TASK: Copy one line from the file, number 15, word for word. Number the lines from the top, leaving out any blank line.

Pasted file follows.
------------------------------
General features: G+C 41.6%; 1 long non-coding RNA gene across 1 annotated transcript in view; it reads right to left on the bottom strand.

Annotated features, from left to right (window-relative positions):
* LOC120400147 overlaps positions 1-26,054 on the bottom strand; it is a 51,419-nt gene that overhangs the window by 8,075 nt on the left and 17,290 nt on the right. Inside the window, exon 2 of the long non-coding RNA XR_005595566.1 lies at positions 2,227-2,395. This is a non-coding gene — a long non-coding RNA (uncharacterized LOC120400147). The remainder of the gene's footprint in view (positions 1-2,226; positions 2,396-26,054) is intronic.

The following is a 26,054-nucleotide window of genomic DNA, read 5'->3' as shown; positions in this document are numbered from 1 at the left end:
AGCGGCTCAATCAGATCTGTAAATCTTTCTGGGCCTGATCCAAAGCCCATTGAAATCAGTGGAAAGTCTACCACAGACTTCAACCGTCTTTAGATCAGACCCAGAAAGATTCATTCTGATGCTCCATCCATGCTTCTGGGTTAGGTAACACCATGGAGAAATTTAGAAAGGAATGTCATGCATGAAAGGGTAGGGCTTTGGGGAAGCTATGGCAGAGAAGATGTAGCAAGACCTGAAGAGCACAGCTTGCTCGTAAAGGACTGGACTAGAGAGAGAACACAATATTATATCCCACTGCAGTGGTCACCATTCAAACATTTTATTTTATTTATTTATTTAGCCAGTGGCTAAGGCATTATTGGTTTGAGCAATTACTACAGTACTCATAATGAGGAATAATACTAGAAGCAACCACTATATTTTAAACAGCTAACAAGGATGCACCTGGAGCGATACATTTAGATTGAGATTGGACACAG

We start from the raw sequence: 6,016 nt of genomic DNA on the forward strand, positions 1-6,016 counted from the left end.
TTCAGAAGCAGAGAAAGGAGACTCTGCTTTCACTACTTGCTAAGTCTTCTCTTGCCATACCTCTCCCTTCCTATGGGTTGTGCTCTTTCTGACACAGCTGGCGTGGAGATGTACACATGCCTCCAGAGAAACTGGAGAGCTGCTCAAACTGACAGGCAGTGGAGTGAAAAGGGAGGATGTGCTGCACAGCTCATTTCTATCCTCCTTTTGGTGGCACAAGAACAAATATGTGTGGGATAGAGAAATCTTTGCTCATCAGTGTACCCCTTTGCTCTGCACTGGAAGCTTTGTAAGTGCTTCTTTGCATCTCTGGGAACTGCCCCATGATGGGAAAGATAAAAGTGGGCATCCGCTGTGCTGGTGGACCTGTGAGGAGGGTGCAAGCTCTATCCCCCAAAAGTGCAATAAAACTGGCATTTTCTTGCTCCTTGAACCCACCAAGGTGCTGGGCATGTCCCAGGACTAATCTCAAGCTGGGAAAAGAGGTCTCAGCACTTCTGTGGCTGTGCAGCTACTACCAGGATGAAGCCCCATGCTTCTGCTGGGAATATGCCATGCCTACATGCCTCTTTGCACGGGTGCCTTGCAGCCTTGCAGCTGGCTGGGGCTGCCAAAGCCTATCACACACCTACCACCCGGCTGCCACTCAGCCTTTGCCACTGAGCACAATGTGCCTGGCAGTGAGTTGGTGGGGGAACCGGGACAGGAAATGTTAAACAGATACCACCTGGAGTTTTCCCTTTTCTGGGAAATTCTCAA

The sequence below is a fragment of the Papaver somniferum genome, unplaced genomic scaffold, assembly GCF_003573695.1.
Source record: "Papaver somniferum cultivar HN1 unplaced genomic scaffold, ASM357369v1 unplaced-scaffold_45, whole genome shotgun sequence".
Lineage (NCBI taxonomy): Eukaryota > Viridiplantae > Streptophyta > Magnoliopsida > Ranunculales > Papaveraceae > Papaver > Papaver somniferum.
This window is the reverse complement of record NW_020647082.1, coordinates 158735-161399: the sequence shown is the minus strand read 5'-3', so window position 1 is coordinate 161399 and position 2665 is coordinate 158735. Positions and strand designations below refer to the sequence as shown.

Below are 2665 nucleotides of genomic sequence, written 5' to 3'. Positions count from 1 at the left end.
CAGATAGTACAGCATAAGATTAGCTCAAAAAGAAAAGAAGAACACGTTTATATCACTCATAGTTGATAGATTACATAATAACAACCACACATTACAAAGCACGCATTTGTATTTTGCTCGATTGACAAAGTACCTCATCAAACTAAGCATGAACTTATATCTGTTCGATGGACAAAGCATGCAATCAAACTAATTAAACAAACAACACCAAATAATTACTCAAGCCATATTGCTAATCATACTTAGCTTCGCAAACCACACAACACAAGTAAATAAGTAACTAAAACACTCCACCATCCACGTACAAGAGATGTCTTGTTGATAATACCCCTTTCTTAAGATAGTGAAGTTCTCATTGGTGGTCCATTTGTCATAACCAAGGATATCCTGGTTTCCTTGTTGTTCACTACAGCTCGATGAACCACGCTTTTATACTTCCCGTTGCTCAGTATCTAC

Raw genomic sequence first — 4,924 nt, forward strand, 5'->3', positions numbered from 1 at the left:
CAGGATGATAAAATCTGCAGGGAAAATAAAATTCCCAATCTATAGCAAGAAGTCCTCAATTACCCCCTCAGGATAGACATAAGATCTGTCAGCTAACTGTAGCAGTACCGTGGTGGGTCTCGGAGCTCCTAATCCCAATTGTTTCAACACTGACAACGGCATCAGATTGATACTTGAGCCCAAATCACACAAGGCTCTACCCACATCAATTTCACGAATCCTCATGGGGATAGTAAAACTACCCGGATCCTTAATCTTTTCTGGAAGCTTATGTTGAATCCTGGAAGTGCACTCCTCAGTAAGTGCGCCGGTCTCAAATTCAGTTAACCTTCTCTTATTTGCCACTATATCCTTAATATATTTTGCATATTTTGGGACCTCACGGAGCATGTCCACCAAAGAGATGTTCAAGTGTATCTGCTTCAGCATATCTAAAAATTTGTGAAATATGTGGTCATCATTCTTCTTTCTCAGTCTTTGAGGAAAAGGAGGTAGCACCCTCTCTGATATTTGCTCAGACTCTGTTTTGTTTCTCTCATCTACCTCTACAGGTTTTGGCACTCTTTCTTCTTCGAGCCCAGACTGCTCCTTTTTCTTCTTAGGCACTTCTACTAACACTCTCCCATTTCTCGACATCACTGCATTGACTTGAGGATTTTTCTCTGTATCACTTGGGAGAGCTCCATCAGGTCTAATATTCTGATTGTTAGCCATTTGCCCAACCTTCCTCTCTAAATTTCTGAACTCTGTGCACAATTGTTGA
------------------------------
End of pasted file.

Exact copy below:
CAGGATGATAAAATCTGCAGGGAAAATAAAATTCCCAATCTATAGCAAGAAGTCCTCAATTACCCCCTCAGGATAGACATAAGATCTGTCAGCTAACTGTAGCAGTACCGTGGTGGGTCTCGGAGCTCCTAATCCCAATTGTTTCAACACTGACAACGGCATCAGATTGATACTTGAGCCCAAATCACACAAGGCTCTACCCACATCAATTTCACGAATCCTCATGGGGATAGTAAAACTACCCGGATCCTTAATCTTTTCTGGAAGCTTATGTTGAATCCTGGAAGTGCACTCCTCAGTAAGTGCGCCGGTCTCAAATTCAGTTAACCTTCTCTTATTTGCCACTATATCCTTAATATATTTTGCATATTTTGGGACCTCACGGAGCATGTCCACCAAAGAGATGTTCAAGTGTATCTGCTTCAGCATATCTAAAAATTTGTGAAATATGTGGTCATCATTCTTCTTTCTCAGTCTTTGAGGAAAAGGAGGTAGCACCCTCTCTGATATTTGCTCAGACTCTGTTTTGTTTCTCTCATCTACCTCTACAGGTTTTGGCACTCTTTCTTCTTCGAGCCCAGACTGCTCCTTTTTCTTCTTAGGCACTTCTACTAACACTCTCCCATTTCTCGACATCACTGCATTGACTTGAGGATTTTTCTCTGTATCACTTGGGAGAGCTCCATCAGGTCTAATATTCTGATTGTTAGCCATTTGCCCAACCTTCCTCTCTAAATTTCTGAACTCTGTGCACAATTGTTGA